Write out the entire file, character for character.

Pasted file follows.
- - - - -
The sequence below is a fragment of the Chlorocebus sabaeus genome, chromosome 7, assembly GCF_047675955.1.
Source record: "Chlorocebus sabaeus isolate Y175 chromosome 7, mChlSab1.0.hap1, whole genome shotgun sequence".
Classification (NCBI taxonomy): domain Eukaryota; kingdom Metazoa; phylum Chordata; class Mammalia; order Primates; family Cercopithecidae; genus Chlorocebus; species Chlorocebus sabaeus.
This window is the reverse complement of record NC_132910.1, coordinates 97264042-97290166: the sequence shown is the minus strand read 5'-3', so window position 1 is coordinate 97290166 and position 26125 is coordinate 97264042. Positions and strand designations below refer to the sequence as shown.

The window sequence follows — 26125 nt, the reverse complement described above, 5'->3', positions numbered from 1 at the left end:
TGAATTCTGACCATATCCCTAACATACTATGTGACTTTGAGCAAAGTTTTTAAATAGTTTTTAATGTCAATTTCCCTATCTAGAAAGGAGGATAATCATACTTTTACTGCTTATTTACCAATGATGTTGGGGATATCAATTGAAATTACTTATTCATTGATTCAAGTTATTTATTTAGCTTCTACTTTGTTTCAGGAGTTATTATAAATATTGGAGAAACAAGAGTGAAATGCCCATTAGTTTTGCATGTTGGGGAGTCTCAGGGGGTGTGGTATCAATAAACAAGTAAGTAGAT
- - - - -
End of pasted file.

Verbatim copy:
The sequence below is a fragment of the Chlorocebus sabaeus genome, chromosome 7, assembly GCF_047675955.1.
Source record: "Chlorocebus sabaeus isolate Y175 chromosome 7, mChlSab1.0.hap1, whole genome shotgun sequence".
Classification (NCBI taxonomy): domain Eukaryota; kingdom Metazoa; phylum Chordata; class Mammalia; order Primates; family Cercopithecidae; genus Chlorocebus; species Chlorocebus sabaeus.
This window is the reverse complement of record NC_132910.1, coordinates 97264042-97290166: the sequence shown is the minus strand read 5'-3', so window position 1 is coordinate 97290166 and position 26125 is coordinate 97264042. Positions and strand designations below refer to the sequence as shown.

The window sequence follows — 26125 nt, the reverse complement described above, 5'->3', positions numbered from 1 at the left end:
TGAATTCTGACCATATCCCTAACATACTATGTGACTTTGAGCAAAGTTTTTAAATAGTTTTTAATGTCAATTTCCCTATCTAGAAAGGAGGATAATCATACTTTTACTGCTTATTTACCAATGATGTTGGGGATATCAATTGAAATTACTTATTCATTGATTCAAGTTATTTATTTAGCTTCTACTTTGTTTCAGGAGTTATTATAAATATTGGAGAAACAAGAGTGAAATGCCCATTAGTTTTGCATGTTGGGGAGTCTCAGGGGGTGTGGTATCAATAAACAAGTAAGTAGAT